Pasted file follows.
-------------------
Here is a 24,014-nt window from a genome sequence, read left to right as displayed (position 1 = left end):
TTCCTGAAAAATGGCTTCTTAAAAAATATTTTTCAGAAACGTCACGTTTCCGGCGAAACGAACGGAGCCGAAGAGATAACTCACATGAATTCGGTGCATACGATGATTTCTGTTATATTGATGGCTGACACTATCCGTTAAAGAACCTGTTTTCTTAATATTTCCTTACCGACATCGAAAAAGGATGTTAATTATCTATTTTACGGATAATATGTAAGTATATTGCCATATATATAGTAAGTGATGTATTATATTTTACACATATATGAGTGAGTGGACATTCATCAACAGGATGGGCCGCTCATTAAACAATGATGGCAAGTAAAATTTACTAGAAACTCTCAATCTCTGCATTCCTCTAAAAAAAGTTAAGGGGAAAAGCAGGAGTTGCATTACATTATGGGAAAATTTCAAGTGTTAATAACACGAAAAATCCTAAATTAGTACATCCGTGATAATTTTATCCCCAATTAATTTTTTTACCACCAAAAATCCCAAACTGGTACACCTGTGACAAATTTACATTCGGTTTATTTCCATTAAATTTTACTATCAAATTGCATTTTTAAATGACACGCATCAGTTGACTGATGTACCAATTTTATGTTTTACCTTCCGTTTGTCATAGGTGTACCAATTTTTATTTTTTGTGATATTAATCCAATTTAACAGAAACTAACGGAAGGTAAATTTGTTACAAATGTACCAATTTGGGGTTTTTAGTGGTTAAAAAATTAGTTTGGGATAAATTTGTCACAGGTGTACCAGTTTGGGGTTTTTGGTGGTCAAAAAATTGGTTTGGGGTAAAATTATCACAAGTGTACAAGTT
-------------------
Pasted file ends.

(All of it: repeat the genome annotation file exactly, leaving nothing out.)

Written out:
Here is a 24,014-nt window from a genome sequence, read left to right as displayed (position 1 = left end):
TTCCTGAAAAATGGCTTCTTAAAAAATATTTTTCAGAAACGTCACGTTTCCGGCGAAACGAACGGAGCCGAAGAGATAACTCACATGAATTCGGTGCATACGATGATTTCTGTTATATTGATGGCTGACACTATCCGTTAAAGAACCTGTTTTCTTAATATTTCCTTACCGACATCGAAAAAGGATGTTAATTATCTATTTTACGGATAATATGTAAGTATATTGCCATATATATAGTAAGTGATGTATTATATTTTACACATATATGAGTGAGTGGACATTCATCAACAGGATGGGCCGCTCATTAAACAATGATGGCAAGTAAAATTTACTAGAAACTCTCAATCTCTGCATTCCTCTAAAAAAAGTTAAGGGGAAAAGCAGGAGTTGCATTACATTATGGGAAAATTTCAAGTGTTAATAACACGAAAAATCCTAAATTAGTACATCCGTGATAATTTTATCCCCAATTAATTTTTTTACCACCAAAAATCCCAAACTGGTACACCTGTGACAAATTTACATTCGGTTTATTTCCATTAAATTTTACTATCAAATTGCATTTTTAAATGACACGCATCAGTTGACTGATGTACCAATTTTATGTTTTACCTTCCGTTTGTCATAGGTGTACCAATTTTTATTTTTTGTGATATTAATCCAATTTAACAGAAACTAACGGAAGGTAAATTTGTTACAAATGTACCAATTTGGGGTTTTTAGTGGTTAAAAAATTAGTTTGGGATAAATTTGTCACAGGTGTACCAGTTTGGGGTTTTTGGTGGTCAAAAAATTGGTTTGGGGTAAAATTATCACAAGTGTACAAGTT